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The Luther League I once belonged to did not always aim for fun activities, but the 10am Children’s Event break brought smiles to First Lutheran families. Parish Admin John Lindemann’s lively narration of Ernest Thayer’s famous 1888 “Casey at the Bat” (probably not that famous anymore) got covered at times by the loud organ. But Robin Dinda’s lively musical arrangement, Fenway fanfares and all, was dispatched with dash, and occasional yummy sour cadences, by Wessler, who can augment his day job anytime he wants by subbing on the Sox’ Yamaha Electone AR100. I bet its tremolo is something.
Respected Bach keyboardist (and Wessler predecessor, now at St Peter’s Lutheran in NYC) Bálint Karosi and eminent Bach scholar Christoph Wolff led us through more than an hour of the composer’s harmonic, particularly chromatic exposure, education, growth, and achievements. As an older teenager in a culturally polyglot Germany, where other countries’ musics crossed paths, rubbed shoulders, and often intermarried, Bach was already self-schooled in the daring of Sweelinck, Buxtehude, Pachelbel (family friend), Werckmeister, and others. We learned of his changing mastery of, and departures from, form, his daring tastes for sharps, the growth in delineation from WTC I to II. Karosi, to demonstrate while interleaving with Wolff Q&A, played the revolutionary (chromatic arpeggios and runs) Prelude in B minor S.923, the unusual-for-its-group Toccata in G minor S.916, the Chromatic Fantasy and Fugue in D minor S.903, and the WTC II Prelude and Fugue in G major S.884. He concluded with the French Suite (none of the nationally named suite sets deserves such a label) No. 2 in C minor S.813, which was intended to be a dance mixtape. Karosi performed with lovely colors and no little drive, notably that superlative D-minor Fugue. He too however sprinkles his playing with unneeded micro-pauses, for expressivity and making small points. I don’t get that either, even though just about everyone does it.
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Those who know the solid playing of Harvard’s Christian Lane would assume that his Boston Organ Studio students—Lane evidently has become successor to Yuko Hayashi, ruler of local organ pedagogy until NEC ditched its program—would have their rhythmic strengths evenly together. Three of them, all Harvard or MIT graduates working in STEM / biomedical / healthcare fields in addition to their organ studies, demonstrated serious prowess and accomplishment. Old West organist (yes, she does that as well) Jennifer Hsiao danced and bewailed powerfully through the great Toccata, Adagio and Fugue in C major S.564 and “O Mensch, bewein dein Sünde groß” S.622 and “Von Gott will ich nicht lassen S.658”, her Fugue becoming another high point of the day. Laura Gullett ran into patches of stodge in the happy Prelude, Largo (S.529ii) and Fugue in C major S.545, and that middle movement seemed almost unending, but she still was able to drive to grandeur by the Fugue’s end. Khristian Erich Bauer-Rowe essayed the Prelude and Fugue in D major S.532. In it Bach has big fun with scales, in the Fugue idiotically so, and the performer labored in some passages, segmenting them. Nonetheless, he too was able to reach to grandeur, and his ending thrilled.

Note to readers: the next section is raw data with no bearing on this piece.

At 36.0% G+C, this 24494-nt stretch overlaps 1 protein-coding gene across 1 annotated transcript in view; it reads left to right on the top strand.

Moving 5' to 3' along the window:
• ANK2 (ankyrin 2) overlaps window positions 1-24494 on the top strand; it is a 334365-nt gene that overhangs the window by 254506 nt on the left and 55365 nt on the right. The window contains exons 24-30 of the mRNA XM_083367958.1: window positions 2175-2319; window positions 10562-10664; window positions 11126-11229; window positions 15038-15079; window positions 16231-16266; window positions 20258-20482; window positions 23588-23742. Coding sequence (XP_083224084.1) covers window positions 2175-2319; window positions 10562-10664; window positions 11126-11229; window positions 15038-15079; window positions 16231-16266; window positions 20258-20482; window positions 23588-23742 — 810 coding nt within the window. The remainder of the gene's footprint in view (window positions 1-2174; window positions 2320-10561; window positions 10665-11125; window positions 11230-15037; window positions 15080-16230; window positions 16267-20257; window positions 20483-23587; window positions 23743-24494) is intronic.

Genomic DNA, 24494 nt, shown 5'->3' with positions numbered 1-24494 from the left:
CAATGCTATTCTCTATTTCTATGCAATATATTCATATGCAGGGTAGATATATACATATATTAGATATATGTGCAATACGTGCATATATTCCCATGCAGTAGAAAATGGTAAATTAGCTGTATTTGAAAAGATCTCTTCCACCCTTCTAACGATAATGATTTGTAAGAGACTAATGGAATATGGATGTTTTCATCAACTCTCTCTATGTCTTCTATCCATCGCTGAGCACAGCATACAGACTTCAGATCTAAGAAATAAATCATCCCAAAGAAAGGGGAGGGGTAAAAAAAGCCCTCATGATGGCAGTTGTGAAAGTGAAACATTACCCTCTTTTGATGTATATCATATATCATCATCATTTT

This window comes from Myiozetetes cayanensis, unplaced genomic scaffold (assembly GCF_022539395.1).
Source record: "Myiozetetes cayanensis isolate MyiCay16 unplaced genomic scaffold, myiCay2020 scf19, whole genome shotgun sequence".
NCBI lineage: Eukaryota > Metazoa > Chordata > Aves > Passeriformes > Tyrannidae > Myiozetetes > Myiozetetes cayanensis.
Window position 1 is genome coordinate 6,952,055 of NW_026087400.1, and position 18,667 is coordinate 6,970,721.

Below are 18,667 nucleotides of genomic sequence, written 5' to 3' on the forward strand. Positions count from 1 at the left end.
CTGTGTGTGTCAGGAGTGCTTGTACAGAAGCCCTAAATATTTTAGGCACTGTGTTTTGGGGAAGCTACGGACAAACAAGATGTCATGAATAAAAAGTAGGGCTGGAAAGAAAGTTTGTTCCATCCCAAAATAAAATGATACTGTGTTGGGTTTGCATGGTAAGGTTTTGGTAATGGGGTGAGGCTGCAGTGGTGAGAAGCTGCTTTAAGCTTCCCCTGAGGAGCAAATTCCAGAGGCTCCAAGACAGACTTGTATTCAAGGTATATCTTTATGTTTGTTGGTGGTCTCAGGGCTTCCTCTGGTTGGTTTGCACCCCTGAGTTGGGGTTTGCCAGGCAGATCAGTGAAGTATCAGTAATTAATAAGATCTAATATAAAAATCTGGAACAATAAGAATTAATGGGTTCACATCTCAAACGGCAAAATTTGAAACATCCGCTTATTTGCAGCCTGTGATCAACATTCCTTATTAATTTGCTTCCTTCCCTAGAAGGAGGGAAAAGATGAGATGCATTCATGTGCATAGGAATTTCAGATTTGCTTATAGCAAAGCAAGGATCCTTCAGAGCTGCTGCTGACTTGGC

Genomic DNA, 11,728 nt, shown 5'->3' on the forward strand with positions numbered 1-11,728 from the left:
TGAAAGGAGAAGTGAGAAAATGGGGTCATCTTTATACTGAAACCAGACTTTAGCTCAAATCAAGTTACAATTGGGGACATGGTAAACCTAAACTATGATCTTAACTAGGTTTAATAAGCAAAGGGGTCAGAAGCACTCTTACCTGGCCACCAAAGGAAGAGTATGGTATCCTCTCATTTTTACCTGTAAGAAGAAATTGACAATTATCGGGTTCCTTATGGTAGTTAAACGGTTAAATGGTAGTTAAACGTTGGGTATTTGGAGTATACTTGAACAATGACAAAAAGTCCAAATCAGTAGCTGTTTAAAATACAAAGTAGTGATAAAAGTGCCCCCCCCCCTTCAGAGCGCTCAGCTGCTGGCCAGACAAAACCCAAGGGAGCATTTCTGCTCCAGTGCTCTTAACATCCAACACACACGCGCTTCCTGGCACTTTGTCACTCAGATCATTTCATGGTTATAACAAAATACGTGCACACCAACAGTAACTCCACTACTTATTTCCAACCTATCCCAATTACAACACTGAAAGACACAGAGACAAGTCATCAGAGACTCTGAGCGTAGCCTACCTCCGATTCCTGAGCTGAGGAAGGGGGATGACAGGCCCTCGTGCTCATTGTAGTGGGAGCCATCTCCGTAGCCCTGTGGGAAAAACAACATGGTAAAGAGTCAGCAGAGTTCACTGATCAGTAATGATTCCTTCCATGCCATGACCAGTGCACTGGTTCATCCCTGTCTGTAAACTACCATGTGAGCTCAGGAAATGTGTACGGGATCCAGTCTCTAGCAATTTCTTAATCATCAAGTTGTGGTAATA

I cannot help pointing out the intense climactic treats that most know. In Bach organ music, typically but not always in passages toward the end, occur those loud, complex, disparate moments which burst from seeming near-chaos into clarity—when the massive mobile parts, sectional transparent overlays expectedly (for some maybe unexpectedly) align. I’ve heard it analogized as interplanetary geometry, or stained glass panels; on Saturday I thought of the sudden fit being like the laser sight on target in a futuristic weapon. Lame images aside, nothing else in classical music is like it. It’s the whole reason for sitting patiently through Bach organ recitals, regularly suspending disbelief. I mention this awesome moment of congested motion leading to grateful shock just because it arrived for me during the last pages of Bauer-Rowe’s S.532 labor. Impressive work, then, a tribute to the three students and their teacher, who all know that, as in sports, doing your best sometimes means you just put your head down and go.